For the regional flights that do remain, “fares are up markedly as a result of service cuts,” said Scott Keyes, the founder of Scott’s Cheap Flights.

Ithaca Tompkins International Airport in New York, for example, lost its twice-daily American Airlines flight to Philadelphia on Sept. 6. On the remaining United Airlines route to Newark, New Jersey, and the Delta Air Lines route to Detroit, Hopper found the fares for Thanksgiving and Christmas at Tompkins to be around double the national average for domestic round-trip flights. Round-trip Thanksgiving airfare from Ithaca to U.S. destinations is averaging $552, 39% higher than at the same time in 2019, according to Hopper. And Christmas flights from the city cost 10% more than 2019, at $605.

Major U.S. carriers have cited pilot shortages for their cuts at regional airports, with some of them saying the labor crunch would take years to resolve.

United didn’t comment on the potential for further trims. It said it “regularly adjusts its schedule for a variety of reasons including demand, the broader needs of our network and more.”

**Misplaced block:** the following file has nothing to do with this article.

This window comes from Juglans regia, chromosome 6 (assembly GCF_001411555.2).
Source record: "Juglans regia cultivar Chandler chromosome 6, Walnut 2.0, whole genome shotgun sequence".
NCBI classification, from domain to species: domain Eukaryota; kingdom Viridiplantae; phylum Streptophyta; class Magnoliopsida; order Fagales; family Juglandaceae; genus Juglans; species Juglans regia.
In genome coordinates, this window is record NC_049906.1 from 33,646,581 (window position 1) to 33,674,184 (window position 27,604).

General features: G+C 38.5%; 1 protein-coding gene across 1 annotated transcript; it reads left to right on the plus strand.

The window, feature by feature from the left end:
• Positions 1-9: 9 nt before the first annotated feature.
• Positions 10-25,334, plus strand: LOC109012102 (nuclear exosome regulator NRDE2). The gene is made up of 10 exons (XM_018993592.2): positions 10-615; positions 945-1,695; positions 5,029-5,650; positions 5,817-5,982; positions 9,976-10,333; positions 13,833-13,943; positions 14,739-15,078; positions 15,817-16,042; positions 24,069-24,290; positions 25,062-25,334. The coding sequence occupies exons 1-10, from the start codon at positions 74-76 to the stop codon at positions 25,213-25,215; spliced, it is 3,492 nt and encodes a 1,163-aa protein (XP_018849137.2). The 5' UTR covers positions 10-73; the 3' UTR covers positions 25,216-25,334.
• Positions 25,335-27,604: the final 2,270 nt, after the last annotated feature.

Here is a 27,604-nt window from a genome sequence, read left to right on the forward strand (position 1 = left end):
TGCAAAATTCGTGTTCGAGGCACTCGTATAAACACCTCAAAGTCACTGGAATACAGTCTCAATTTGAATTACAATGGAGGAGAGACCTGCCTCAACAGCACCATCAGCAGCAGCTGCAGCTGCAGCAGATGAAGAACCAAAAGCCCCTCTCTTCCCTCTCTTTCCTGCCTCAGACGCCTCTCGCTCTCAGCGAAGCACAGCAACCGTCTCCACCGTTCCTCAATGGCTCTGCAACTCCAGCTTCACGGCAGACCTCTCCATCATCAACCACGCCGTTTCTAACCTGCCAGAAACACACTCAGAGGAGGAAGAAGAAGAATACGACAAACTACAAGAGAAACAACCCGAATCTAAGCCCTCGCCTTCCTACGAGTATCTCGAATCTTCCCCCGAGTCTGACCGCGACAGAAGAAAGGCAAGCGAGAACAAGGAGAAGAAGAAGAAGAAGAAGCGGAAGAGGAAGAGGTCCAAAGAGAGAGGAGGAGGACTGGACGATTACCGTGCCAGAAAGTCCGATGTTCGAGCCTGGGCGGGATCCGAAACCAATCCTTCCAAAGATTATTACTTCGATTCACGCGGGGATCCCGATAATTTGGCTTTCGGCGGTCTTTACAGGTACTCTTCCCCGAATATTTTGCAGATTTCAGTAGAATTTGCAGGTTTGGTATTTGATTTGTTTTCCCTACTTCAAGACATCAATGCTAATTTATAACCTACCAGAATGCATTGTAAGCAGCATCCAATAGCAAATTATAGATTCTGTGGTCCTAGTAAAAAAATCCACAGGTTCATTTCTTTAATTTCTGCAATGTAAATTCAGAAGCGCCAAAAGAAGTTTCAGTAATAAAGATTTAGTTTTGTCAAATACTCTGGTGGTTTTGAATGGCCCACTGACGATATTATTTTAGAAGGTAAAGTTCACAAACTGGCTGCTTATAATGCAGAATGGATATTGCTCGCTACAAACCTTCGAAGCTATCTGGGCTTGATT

American, which has left 15 cities since 2020, still has 100 regional aircraft on the ground that it doesn’t have enough pilots to fly, said spokeswoman Andrea Koos, who added that the airline is working with its three wholly owned regional carriers “to ensure we’re able to operate a more reliable regional schedule in the future.”

Delta said that it hasn’t pulled out of any airports entirely since 2020 and that its staffing challenges are in line with the industry’s.

So far, however, consumers appear undeterred. Nearly half of holiday travelers plan to fly, up from 37% last year, according to the 2022 Deloitte Holiday Travel survey. Those looking to save some money should consider shifting their celebration dates by a few days, travel experts say, or at least avoiding the busiest days to dodge the highest fares at regional airports and larger hubs alike.